The US Is Exporting So Much Oil It May Strain The Country’s Pipelines

Tim Pearce | Energy Reporter

U.S. oil infrastructure needs to expand in the next several years to handle the explosive growth of American crude exports, or put pressure on the price of domestic oil, Reuters reports.

While U.S. capacity to export crude oil is unknown, experts estimate bottlenecks will form in key ports and pipelines when the U.S. is shipping around 3.2 million to 4 million barrels per day (bpd). Shipments recently hit a record 2 million bpd, giving oil companies some leeway before pressure starts mounting.

The U.S. is currently producing 9.5 million bpd with expected annual increases of 800,000 to 1 million bpd.

“Two to three years down the road, if U.S. production continues to grow like current levels, the market will eventually signal that more infrastructure is needed. But I don’t think a lot of those plans are in place right now,” Barclays head of energy markets research Michael Cohen told Reuters.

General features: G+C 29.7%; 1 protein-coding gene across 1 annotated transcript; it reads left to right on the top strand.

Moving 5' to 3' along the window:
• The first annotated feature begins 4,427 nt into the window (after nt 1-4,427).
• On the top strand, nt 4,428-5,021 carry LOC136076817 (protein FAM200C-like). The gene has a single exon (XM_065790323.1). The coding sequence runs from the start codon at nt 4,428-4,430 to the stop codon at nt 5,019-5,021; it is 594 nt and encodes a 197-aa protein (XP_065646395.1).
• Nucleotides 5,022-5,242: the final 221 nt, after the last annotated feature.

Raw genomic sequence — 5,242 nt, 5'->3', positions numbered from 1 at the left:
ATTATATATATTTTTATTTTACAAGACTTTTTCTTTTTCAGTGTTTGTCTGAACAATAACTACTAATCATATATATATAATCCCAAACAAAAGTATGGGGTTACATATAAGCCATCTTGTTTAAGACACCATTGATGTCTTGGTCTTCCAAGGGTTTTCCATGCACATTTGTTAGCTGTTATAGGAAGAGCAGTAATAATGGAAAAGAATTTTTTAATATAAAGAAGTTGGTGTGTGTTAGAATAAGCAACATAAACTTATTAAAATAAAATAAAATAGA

U.S. crude oil exports are in high demand around globe because of an unusual price advantage it has over the global benchmark for crude oil, Brent Crude, The Wall Street Journal reports.

Brent placed the international average of a barrel of oil at $60.43 Monday afternoon. U.S. crude, based on the West Texas Intermediate benchmark, was trading at $54 a barrel.

The $6.43 difference creates a huge advantage when the cost of shipping oil usually doesn’t hit above a couple dollars a barrel. At a $4 difference, the U.S. can ship oil “anywhere in the world,” Wood Mackenzie oil expert R.T. Dukes told WSJ.

“The export window is wide open,” Société Générale global head of oil research Michael Wittner told WSJ.

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